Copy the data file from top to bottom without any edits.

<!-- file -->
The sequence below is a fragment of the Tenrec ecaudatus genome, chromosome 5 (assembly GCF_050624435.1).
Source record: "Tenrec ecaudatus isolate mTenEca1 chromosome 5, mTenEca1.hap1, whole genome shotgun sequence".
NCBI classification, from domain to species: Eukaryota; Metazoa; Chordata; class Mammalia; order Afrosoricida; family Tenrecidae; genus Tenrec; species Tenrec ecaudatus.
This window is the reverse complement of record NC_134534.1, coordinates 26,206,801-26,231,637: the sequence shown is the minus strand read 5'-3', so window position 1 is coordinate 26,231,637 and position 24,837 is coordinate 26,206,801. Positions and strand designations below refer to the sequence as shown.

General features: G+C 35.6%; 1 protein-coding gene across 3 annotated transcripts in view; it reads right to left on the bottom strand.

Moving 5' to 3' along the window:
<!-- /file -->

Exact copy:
The sequence below is a fragment of the Tenrec ecaudatus genome, chromosome 5 (assembly GCF_050624435.1).
Source record: "Tenrec ecaudatus isolate mTenEca1 chromosome 5, mTenEca1.hap1, whole genome shotgun sequence".
NCBI classification, from domain to species: Eukaryota; Metazoa; Chordata; class Mammalia; order Afrosoricida; family Tenrecidae; genus Tenrec; species Tenrec ecaudatus.
This window is the reverse complement of record NC_134534.1, coordinates 26,206,801-26,231,637: the sequence shown is the minus strand read 5'-3', so window position 1 is coordinate 26,231,637 and position 24,837 is coordinate 26,206,801. Positions and strand designations below refer to the sequence as shown.

General features: G+C 35.6%; 1 protein-coding gene across 3 annotated transcripts in view; it reads right to left on the bottom strand.

Moving 5' to 3' along the window: